All you need to know about Doom eSports
The history of Doom, one of the most influential Doom FPS franchises out there, and the history of competitive gaming are closely related. This once famed series slid into relative obscurity over the years, and so did the community of gamers who wanted to play it on a competitive level. However, 2006’s Doom came knocking and blew everyone away, and is still widely regarded as one of the best shooters of the decade.
Several years down the line, and we also have Doom: Eternal. This new entry is poised to be bigger than ever before – we are once again given the chance to wade through hordes of demons over blasting heavy metal riffs. However, there is another angle to this: eSports games are reaching heights we haven’t seen before, both in terms of game variety and popularity.
So, could Doom be the next big thing in eSports? Let’s consider a few things about Doom esports. If you decide to make a bet on esports, you need to know best esports sports betting sites in 2020.
A Brief History of Competitive Doom
We won’t spend too much time discussing how much this game influenced its genre – you’re probably well aware. However, it is also noted as one of the first video games ever to offer player-vs-player modes in any serious capacity. While the singleplayer campaign is a watershed moment in the history of gaming, it is also worth noting how much Doom’s ideas influenced everything we know about gaming.
Let’s give you an example: Doom is the game that first coined the term “Deathmatch”. If that doesn’t paint you a picture, nothing will. The game, along with Wolfenstein 3D, ushered in a new era of FPS games that worked quite differently than what we have today. These days, they are commonly referred to as “Twitch shooters”.
And no, this doesn’t have anything to do with the streaming platform. The name comes from mindbogglingly fast pace some of these games head. Unlike today’s fan favourites and biggest esports games such as CS:GO and Rainbow Six: Siege, these games weren’t about tactically clearing rooms, team coordination, and objectives. No, twitch shooters had players jumping around maps at breakneck speeds, trying to shoot each other with relatively slow-moving rockets.
Of course, this wasn’t entirely Doom’s design. The most popular entries in this mad sub-genre as series such as Quake and Unreal Tournament, which went on to dominate early FPS tournaments. The level of skill and reflexes required to play one of these at a high level is difficult to describe, so we suggest doing a little digging of your own.
Why Doom could work with today’s eSports scene
Either way, twitch shooters died down after a while, and were replaced by modern military FPS games, such as the acclaimed Call of Duty Series. Skip forward a few decades, with various trends taking over competitive gaming as they came and went: CoD, MOBAs, and today’s Battle Royales. All of this led us to what we have today, where most shooters played as eSports are a sort of combination of these various schools of thought.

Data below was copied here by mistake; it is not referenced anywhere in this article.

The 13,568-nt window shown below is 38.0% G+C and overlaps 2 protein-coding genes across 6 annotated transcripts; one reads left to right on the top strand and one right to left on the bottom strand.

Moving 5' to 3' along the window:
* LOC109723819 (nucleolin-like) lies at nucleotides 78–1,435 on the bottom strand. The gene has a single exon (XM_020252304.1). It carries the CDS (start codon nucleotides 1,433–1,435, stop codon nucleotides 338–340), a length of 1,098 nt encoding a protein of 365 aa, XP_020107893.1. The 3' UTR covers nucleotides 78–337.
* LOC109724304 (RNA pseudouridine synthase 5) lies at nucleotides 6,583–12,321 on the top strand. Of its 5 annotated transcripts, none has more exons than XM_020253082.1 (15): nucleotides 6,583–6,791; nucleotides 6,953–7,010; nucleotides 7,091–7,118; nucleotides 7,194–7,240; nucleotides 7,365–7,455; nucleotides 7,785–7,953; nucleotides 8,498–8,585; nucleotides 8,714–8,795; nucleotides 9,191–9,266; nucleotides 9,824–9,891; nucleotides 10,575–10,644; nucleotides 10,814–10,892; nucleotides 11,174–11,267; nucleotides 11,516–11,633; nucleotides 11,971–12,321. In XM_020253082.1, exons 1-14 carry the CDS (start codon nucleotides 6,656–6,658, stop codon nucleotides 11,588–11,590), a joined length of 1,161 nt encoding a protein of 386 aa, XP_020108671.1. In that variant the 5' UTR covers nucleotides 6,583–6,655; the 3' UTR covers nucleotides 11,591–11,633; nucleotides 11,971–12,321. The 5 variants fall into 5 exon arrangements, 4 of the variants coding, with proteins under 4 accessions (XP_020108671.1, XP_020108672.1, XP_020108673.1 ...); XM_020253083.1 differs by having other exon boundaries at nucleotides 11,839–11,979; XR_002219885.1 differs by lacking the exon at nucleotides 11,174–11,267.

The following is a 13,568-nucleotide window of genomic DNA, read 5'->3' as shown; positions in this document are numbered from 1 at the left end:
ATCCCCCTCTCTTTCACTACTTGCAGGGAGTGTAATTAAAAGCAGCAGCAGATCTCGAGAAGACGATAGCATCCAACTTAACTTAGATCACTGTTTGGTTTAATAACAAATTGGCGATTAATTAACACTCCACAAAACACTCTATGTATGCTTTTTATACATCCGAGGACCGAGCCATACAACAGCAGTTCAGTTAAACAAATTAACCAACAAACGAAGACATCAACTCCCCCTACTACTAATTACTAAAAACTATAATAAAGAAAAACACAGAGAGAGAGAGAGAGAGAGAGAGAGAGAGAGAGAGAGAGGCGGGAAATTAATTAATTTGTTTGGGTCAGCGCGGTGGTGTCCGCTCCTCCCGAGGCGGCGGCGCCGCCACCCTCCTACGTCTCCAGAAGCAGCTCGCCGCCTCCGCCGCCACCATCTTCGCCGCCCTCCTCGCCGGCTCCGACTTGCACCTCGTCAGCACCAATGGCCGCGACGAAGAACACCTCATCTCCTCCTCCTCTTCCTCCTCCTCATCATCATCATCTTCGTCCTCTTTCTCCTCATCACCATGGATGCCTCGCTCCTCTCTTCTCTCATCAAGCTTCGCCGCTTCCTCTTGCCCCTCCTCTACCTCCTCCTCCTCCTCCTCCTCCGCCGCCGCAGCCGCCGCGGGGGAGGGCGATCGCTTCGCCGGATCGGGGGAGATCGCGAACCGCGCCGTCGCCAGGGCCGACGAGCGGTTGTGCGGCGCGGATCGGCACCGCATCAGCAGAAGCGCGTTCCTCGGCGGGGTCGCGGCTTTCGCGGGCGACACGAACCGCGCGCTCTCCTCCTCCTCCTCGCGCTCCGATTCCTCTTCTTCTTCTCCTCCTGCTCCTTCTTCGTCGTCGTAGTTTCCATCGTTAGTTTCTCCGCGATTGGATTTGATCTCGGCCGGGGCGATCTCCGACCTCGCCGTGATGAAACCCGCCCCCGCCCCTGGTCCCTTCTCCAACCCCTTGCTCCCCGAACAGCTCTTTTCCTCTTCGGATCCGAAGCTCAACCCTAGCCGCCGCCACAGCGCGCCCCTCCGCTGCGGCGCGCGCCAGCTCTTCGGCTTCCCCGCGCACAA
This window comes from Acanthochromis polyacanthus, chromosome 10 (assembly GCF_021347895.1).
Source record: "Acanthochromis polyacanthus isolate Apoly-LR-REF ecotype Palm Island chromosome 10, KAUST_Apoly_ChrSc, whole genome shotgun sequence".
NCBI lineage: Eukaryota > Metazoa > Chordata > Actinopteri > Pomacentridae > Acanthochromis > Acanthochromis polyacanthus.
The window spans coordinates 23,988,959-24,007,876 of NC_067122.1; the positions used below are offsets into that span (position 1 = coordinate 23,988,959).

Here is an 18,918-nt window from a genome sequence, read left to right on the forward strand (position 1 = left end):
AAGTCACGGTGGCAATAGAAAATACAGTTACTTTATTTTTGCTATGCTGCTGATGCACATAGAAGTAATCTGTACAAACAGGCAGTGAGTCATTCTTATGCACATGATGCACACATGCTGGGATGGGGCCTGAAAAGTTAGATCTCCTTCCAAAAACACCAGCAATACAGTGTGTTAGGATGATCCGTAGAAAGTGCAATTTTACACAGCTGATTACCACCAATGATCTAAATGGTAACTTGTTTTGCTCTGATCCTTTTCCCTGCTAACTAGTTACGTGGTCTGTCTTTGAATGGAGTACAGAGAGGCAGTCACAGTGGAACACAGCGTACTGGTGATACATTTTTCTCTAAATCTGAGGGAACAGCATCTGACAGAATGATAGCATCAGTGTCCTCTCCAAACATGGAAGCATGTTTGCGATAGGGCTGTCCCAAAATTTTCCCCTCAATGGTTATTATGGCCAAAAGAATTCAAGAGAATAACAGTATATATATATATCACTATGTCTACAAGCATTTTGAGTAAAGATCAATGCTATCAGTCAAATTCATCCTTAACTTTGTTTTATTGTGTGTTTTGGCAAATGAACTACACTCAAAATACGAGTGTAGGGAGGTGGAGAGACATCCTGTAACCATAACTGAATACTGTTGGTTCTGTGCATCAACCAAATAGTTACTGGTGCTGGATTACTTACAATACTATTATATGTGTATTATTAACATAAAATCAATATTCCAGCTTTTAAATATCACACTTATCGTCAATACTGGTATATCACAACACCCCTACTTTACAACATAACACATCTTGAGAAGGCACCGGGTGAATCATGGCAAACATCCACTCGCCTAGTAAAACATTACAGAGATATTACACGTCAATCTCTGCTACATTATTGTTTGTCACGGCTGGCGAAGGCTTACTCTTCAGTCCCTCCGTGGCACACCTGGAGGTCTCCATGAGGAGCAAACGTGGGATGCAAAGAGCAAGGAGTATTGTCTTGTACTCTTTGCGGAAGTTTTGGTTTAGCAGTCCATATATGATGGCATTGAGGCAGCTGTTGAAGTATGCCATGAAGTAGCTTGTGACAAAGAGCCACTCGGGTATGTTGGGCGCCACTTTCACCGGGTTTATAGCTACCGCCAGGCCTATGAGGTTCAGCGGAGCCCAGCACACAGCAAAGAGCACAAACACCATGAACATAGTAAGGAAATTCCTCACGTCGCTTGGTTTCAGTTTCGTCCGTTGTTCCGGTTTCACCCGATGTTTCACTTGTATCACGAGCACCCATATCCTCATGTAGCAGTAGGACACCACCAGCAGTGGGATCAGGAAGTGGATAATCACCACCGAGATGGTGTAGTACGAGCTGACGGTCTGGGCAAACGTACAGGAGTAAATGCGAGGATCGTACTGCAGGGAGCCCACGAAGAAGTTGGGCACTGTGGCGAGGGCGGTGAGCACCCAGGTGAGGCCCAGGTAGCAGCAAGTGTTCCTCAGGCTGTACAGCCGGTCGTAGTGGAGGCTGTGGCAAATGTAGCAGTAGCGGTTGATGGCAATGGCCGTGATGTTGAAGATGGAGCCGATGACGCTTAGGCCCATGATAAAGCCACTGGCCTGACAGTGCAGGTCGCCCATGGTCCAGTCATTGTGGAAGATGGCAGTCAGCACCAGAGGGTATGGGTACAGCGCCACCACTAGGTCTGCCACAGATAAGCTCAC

Let’s use Overwatch as an example. As most would agree, Blizzard’s smash hit combines elements of hero arena games (MOBAs, generally) and shooters. But not just any shooters – the prevailing ideas are straight out of games like Quake. Our point is this: there is an audience for this type of competitive play, even today.
I, for one, would welcome a return to the glory days of twitch shooters. There is massive entertainment value in high-level Doom matches – exciting, fast-paced, and with an enormous learning curve. This allows player skill to come to the foreground more than anything else, and esports fans love to watch on Doom twitch channelsthat sort of thing.
Which brings us back to 2016’s Doom. At this point, you might be thinking – so why didn’t Doom’s multiplayer take off like its predecessor? It sure had the potential, even though nobody knew at the time. Doom 2016 is a critically acclaimed masterpiece according to millions, but we are yet to see any sort of serious Doom tournament or competitive Doom event.
So let’s take the chance to remind you: Doom’ssingleplayer campaign is what’s critically acclaimed. The multiplayer modes, on the other hand, were in a sorry state at best. It’s one of the biggest points of criticism for the entire game. Missing features, connectivity issues, rampant cheating, limitations as to how it may be played… The list of faults goes on. It seems Doom 2016’s multiplayer scene was dead before it even got a proper chance to live.
Thankfully, id Software’s team has been listening. A much better multiplayer experience was promised, and now it is here. To everyone’s surprise, it was a wholly different one than usual Deathmatches and Capture the Flag modes.
Deathmatch is completely out. Traditionalists might shudder at the thought, but look at it this way: there’s plenty of games out there that do Deathmatch. Some do it better, too, because Doom’s gameplay loop comes down to “aim, shoot, repeat.” There’s nothing innately wrong with that, but there’s just not a lot of depth – unless the game mode gives it some.
Enter “Battlemode.” This is Doom: Eternal’s sole multiplayer mode as of the writing of this review. The mode pits the titular Doomguy against two player-controlled demons and an army of smaller enemies. It plays off the campaign’s strengths: constant, high-octane action, blood, and gore.
On the other hand, the two demon players direct their minions. This side of things is all about being cunning rather than quick and jumpy: you have to wind the right chance to take down Doomguy himself.
How much this mode lends itself to competitive FPS play remains to be seen. The very fact that the teams are not balanced by design presents some issues for Doom Eternal eSports. However, stranger things have happened in the world of eSports, and this hill might just be the next one Doom climbs.
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